History Book – A jazz pioneer and an iconic American building


NICK EICHER, HOST: Today is Monday, January 13th. You’re listening to WORLD Radio and we’re so glad you are! Good morning. I’m Nick Eicher.

MARY REICHARD, HOST: And I’m Mary Reichard. Coming next on The World and Everything in It: the WORLD Radio History Book.

Today, President Bill Clinton honors an American soldier, more than 100 years after the battle. Plus, an iconic building is completed despite plenty of obstacles to get it built.

EICHER: But first, Paul Butler introduces us to a modern American jazz pioneer.

PAUL BUTLER, REPORTER: We begin today with January 17th, 1920, in New York City—the birthday of  composer and jazz pianist George Handy

JAZZ CUT: A TIGHT HAT

Handy is best known for his “bebop” style that emerged in the 1940s. Its characterized by quick tempos, complex chord progressions, and lots of key changes. 

JAZZ CUT: HEY LOOK I’M DANCING

Bebop was different from the popular swing music of the era. Due to its fast tempo, tricky syncopation, and complicated melodies, it wasn’t good for dancing to. 

George Handy attended New York University and Juilliard. He studied under the great American composer Aaron Copland. Handy went on to play, arrange, and compose for Benny Goodman, Artie Shaw, the Dorsey brothers, and many others. 

JAZZ CUT: HERE AND NOW

Handy is also known for his collaboration with saxophonist Zoot Sims in the 1950’s.

George Handy died just a few weeks before his birthday in 1997. He was 76 years old.

Next, January 15th, 1943. After just two years of construction, the U.S. Military dedicates one of the most recognizable buildings in America—the Pentagon.

DOCUMENTARY CLIP: The facing of the building is Indiana limestone.

Audio from a Joint Forces documentary.

DOCUMENTARY: The final design is five concentric buildings called rings with light-wells in between. Corridors on the corners allowed for diagonal routes from one part of the building to another…

The Pentagon cost $83 million to complete. At times, construction outpaced design. Due to steel shortages during World War II, the engineers built the Pentagon with reinforced concrete.

More than 23,000 people work in the Pentagon. It is the world’s largest office building, with nearly six and a half million square feet of space. If you were to walk every hallway in the structure, it would be a 17 mile hike. 

The Pentagon is on the National Register of Historic Places and is a National Historic Landmark.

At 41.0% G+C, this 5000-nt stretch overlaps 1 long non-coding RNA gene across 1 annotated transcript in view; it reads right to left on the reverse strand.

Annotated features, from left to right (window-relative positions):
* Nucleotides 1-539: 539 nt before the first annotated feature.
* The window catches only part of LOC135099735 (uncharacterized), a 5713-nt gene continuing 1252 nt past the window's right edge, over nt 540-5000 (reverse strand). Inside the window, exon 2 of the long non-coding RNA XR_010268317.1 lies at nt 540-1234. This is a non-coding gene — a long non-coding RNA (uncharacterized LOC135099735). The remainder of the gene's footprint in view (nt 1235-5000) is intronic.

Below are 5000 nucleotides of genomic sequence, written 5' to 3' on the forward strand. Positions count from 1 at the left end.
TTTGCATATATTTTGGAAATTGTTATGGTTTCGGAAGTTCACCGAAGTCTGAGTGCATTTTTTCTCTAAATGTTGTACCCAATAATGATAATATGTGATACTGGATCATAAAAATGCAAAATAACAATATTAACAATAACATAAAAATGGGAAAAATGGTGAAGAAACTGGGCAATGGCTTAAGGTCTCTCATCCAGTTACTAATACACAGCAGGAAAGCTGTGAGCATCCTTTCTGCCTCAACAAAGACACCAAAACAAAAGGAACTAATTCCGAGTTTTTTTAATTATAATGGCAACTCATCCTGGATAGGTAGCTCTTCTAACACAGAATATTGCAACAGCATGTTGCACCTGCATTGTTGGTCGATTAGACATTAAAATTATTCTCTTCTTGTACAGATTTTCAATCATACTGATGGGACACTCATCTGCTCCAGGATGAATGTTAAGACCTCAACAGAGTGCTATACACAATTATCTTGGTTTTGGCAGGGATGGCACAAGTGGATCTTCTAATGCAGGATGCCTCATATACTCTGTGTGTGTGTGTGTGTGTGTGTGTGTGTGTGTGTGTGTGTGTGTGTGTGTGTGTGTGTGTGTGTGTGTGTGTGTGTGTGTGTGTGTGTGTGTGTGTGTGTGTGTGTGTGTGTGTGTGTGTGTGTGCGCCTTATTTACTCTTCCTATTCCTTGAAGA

And finally, January 16th, 2001. President Bill Clinton awards a posthumous Medal of Honor.

CLINTON: The second Medal of Honor I award today is for the bravery of Lieutenant Colonel Theodore Roosevelt, on July 1, 1898. That was the day he led his volunteer troops, the Rough Riders, in taking San Juan Hill…

The ceremony takes place in the White House Roosevelt Room. Clinton jokes that this is the 37th Medal of Honor he’s presented during his two terms as president—but it’s the first time he’s done so in a recipient’s old office. 

CLINTON: TR was a larger-than-life figure, who gave our nation a larger- than-life vision of our place in the world. Part of that vision was formed on San Juan Hill. His Rough Riders were made up all kinds of Americans from all walks of life.  Twenty-two people won the Medal of Honor for actions that day. Two high-ranking military officers who had won the Medal of Honor in earlier wars and who saw Theodore Roosevelt’s bravery recommended him for the medal, too.

But the War Department never took action.

As President Clinton stands in front of a portrait of Teddy Roosevelt, Clinton says it’s time to make things right after 103 years. 

CLINTON: We are profoundly grateful as Americans for this remarkable family. And I am honored that I had the chance before I left office to correct what I think is a significant historical error. Here’s what he said, way back then:  “We know there are dangers ahead, as we know there are evils to fight and overcome. But stout of heart, we see across the dangers the great future that lies beyond, and we rejoice.” Let these words continue to guide as, as we go forth into a new century.  May we continue to live up to the ideals for which both Andrew Jackson Smith and Theodore Roosevelt risked their lives.

That’s this week’s WORLD Radio History Book, I’m Paul Butler.


(Photo/Shutterstock)

WORLD Radio transcripts are created on a rush deadline. This text may not be in its final form and may be updated or revised in the future. Accuracy and availability may vary. The authoritative record of WORLD Radio programming is the audio record.

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